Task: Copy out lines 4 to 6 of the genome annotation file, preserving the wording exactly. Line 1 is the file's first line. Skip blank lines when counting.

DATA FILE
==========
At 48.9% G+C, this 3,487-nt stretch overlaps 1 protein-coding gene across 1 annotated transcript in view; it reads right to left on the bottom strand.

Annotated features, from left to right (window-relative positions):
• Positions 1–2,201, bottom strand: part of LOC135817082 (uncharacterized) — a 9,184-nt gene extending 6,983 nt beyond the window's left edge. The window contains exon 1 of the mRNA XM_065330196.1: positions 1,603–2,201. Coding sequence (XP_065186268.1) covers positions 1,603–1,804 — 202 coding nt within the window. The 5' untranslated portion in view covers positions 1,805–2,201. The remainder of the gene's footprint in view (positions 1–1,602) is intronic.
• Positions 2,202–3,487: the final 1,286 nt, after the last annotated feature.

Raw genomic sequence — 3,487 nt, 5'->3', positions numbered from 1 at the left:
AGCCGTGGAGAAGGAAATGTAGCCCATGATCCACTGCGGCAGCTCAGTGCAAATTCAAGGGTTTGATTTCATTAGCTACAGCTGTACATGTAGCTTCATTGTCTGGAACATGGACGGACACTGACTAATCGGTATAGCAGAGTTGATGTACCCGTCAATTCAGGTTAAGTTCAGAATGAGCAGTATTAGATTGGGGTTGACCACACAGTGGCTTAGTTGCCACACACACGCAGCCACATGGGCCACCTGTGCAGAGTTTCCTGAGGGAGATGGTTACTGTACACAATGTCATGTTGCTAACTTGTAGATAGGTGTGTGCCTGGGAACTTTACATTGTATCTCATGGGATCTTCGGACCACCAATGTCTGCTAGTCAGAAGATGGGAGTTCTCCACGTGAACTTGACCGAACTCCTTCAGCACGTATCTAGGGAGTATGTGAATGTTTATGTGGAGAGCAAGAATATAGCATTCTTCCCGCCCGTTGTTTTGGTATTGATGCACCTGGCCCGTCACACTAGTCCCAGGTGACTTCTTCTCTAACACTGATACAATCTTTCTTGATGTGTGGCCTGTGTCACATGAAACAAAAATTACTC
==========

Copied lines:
• Positions 2,202–3,487: the final 1,286 nt, after the last annotated feature.

Raw genomic sequence — 3,487 nt, 5'->3', positions numbered from 1 at the left:
AGCCGTGGAGAAGGAAATGTAGCCCATGATCCACTGCGGCAGCTCAGTGCAAATTCAAGGGTTTGATTTCATTAGCTACAGCTGTACATGTAGCTTCATTGTCTGGAACATGGACGGACACTGACTAATCGGTATAGCAGAGTTGATGTACCCGTCAATTCAGGTTAAGTTCAGAATGAGCAGTATTAGATTGGGGTTGACCACACAGTGGCTTAGTTGCCACACACACGCAGCCACATGGGCCACCTGTGCAGAGTTTCCTGAGGGAGATGGTTACTGTACACAATGTCATGTTGCTAACTTGTAGATAGGTGTGTGCCTGGGAACTTTACATTGTATCTCATGGGATCTTCGGACCACCAATGTCTGCTAGTCAGAAGATGGGAGTTCTCCACGTGAACTTGACCGAACTCCTTCAGCACGTATCTAGGGAGTATGTGAATGTTTATGTGGAGAGCAAGAATATAGCATTCTTCCCGCCCGTTGTTTTGGTATTGATGCACCTGGCCCGTCACACTAGTCCCAGGTGACTTCTTCTCTAACACTGATACAATCTTTCTTGATGTGTGGCCTGTGTCACATGAAACAAAAATTACTC